Beyond remote visits for fevers and sore throats, patients are seeking out virtual specialty care during the COVID-19 pandemic.
Startup Summus Global, which connects patients with medical specialists, reported earlier this year that the utilization rate of its platform jumped by 3.1 times between January 2020 and January 2021.
The startup scored $21 million in series B funding to enhance its virtual care platform. Sator Grove Holdings led the round of investing, and participants also included Outsiders Fund, Savoy Capital and Teamworthy Ventures.
Comprising more than 4,000 specialists across 48 hospitals, Summus offers a software as service (SaaS) platform that serves as a navigator service to connects patients in virtual sessions to specialists. Providers specialize in preventive care, chronic conditions and complex diagnoses. Summus connects patients to specialists in areas such as allergies, child development issues, chronic issues, amyotrophic lateral sclerosis and cancer.
Founded in 2015, Summus sells to both employers and large health systems, including academic medical centers.
With the funding, Summus will ramp up partnerships with health systems and medical Centers of Excellence, the company said.
“We have tremendous relationships with Centers of Excellence across the country, but we're going to deepen those relationships,” Julian Flannery, the company’s founder and CEO, told Fierce Healthcare.
Flannery said that Sator Grove’s permanent capital structure appealed to him as an investing partner.
Meanwhile, Rick Buhrman, co-founder and co-CEO of Sator Grove Holdings, said the Summus platform offers providers improved decision making and access to top medical talent. In a statement, he said the company decided to invest in Summus because the company has extensive experience scaling marketplaces that focus on person-to-person interactions.
“Our investors really saw a unique model in the market that really straddles the second opinion category and the navigator category with a really high-quality virtual specialty care model,” Flannery said.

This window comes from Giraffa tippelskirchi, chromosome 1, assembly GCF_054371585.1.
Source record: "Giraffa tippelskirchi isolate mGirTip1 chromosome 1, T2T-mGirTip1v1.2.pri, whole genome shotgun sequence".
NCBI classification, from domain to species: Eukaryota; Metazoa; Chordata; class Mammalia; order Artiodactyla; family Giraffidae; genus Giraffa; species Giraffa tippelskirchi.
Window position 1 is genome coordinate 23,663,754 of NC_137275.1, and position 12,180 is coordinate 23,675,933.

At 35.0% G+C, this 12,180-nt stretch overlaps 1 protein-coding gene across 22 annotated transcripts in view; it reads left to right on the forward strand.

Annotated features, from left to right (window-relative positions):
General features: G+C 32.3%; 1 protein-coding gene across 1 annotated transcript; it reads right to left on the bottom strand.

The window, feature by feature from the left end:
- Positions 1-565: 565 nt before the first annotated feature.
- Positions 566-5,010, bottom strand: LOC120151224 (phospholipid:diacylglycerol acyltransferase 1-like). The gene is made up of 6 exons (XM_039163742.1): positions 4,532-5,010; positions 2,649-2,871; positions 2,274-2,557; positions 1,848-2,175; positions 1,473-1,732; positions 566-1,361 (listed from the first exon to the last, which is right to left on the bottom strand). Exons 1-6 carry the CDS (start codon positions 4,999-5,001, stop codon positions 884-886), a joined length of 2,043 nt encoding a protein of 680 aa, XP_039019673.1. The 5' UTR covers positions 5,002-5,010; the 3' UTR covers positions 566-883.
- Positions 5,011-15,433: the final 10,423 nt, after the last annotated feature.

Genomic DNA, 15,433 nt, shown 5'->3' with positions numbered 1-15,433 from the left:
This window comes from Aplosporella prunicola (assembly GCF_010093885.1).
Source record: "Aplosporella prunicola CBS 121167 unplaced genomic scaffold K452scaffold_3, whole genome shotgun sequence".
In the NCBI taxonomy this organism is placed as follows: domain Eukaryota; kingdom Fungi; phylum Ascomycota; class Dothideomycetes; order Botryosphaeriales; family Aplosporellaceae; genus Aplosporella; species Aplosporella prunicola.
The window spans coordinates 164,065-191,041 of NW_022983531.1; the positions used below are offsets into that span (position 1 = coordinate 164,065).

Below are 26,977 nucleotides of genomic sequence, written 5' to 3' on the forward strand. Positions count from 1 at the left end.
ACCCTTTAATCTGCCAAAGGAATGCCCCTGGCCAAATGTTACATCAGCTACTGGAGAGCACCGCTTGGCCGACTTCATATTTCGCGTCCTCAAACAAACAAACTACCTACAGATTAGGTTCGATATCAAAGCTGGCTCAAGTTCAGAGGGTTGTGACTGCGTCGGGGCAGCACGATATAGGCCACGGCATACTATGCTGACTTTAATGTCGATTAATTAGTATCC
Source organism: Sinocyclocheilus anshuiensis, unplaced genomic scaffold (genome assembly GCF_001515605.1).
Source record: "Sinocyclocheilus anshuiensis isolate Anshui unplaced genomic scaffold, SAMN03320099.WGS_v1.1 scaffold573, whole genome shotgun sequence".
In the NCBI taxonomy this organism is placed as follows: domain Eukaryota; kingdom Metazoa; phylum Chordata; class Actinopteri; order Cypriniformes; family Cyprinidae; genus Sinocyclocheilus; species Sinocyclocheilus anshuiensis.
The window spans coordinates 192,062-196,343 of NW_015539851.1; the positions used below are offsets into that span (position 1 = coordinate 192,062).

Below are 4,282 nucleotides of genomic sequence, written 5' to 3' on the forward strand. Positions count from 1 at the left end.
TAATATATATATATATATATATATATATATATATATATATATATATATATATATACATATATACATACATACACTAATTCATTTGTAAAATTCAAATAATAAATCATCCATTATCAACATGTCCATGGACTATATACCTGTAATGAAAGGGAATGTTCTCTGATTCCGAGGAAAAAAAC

Summus is a marketplace for providers to engage on the platform, Flannery noted. He called it a “marketplace for medical expertise.” He describes Summus’s business model as “curated person-to-person interactions that help people make better medical decisions.”
The Summus virtual care platform represents a new category for virtual care that sits in between navigation and second opinions as they decide treatment options for patients.
“We really believe that the connection between the healthcare consumer and the physician is critical in healthcare, so we're able to facilitate those virtual visits across any health question and serve as a digital front door for employees inside of employers,” Flannery said.
“We've designed a platform that has attracted leading doctors across really all specialties and subspecialties that can engage with our members within hours and days,” Flannery continued. “And we can do that across any health question.”
The COVID-19 pandemic brought growth to the Summus platform with membership growing by 11 times in 2020, according to the company. Patients were comfortable using telehealth during the pandemic, noted Outsiders Fund investor Austin McChord and CEO of Casana, a remote monitoring vendor.
“Over the last year, we have seen a dramatic increase in the usage of virtual care services out of necessity due to the pandemic. People have grown accustomed to the ease and convenience of engaging with doctors by video, which is not something they’ll readily give up.” McChord said in a statement.
Summus reports that 76% of consumers plan to use virtual care platforms following the COVID-19 pandemic.
McChord sees growth for the virtual healthcare market going forward.
“As the virtual care sector continues to grow, consumers will demand a higher-quality user experience, network of doctors and impact on their healthcare experience,” McChord said. “Summus is well-positioned to be at the forefront of this new paradigm in healthcare.”